We have often heard friends complain about a distressing event, death of a relative, sickness, loss of a job, or a monetary setback. They often end their stories with a special plea: “Pray for me.”
Supportive friends send their best wishes, promise to pray or share some special ‘vibes’.
We see terrible scenes on TV news and wonder why, and we pray. But the disasters and killings intensify and our prayers are not answered.
I read somewhere that America is a praying country, and the older we get, the more we pray. An impressive 48% of Americans ages 18 through 29 pray every day, the Pew Research Center reports. For the 50 through 59 age group, the number grows to 61%, and the 70-plus crowd is downright pious, checking in on a daily basis.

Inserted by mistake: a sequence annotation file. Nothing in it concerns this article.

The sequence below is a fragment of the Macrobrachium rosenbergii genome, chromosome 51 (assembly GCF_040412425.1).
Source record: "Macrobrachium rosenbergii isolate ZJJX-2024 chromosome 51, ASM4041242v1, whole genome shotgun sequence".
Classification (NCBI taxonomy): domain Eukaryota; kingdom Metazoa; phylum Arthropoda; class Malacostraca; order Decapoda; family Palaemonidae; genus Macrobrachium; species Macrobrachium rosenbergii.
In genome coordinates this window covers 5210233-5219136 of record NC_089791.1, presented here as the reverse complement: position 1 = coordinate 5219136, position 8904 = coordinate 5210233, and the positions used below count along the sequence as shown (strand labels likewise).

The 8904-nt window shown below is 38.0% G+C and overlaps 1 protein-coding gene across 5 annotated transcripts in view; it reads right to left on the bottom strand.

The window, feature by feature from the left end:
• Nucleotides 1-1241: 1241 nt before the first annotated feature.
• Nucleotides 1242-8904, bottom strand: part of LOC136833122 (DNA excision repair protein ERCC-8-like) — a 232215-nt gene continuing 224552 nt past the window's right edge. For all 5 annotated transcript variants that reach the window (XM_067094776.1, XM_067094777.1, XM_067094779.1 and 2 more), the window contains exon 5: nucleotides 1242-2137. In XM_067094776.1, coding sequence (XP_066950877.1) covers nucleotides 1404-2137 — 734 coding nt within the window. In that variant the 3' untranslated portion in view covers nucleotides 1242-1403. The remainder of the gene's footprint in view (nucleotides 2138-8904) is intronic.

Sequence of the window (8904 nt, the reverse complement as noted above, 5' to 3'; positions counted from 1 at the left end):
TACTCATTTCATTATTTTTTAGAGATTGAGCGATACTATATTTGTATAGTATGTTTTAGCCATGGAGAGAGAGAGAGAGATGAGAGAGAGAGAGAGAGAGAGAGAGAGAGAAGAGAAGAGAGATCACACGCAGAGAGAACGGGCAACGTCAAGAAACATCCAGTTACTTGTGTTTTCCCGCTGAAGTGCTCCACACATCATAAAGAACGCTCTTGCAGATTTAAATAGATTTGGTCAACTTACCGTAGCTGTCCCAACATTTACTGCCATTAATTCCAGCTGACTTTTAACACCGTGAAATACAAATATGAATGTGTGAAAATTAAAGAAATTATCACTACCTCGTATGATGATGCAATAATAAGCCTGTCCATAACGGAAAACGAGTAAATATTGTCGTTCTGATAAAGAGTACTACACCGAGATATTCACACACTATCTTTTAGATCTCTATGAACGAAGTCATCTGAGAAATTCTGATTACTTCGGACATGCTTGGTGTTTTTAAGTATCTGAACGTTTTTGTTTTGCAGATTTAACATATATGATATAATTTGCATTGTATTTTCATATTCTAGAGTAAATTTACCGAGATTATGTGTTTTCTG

Prayers are like letters that flutter upward, missive of gratitude or requests for blessings. Some people pray every day, some only on special occasion. For some prayers are like urgent calls of help sent to God. “SOS I need you right away.”
When I was small my parents taught me to recite a bed prayer: “God Bless Mommy, God Bless Daddy, my big brother, my little sister and all the people I love.”
I did the same with my children and grandchildren.
Many remember the famous paragraph from the Gospel, “Ask and you will be given. Knock and the door will open for you.”
Right now we are praying for my husband’s niece. She’s 43, has two children 10 and 7 and she’s been battling colon and then lung cancer for three years. She’s undergone several surgeries, radiation and chemo therapy. She’s fighting with all her will, to live and be allowed to see her children grow. Family and friends have organized a chain of prayers for her, and we refuse to believe the doctors’ prognosis that she has only three years to live, if lucky.
So do you believe in the power of prayer? Do prayers change things?
What if God doesn’t seem to listen and your prayers are not answered?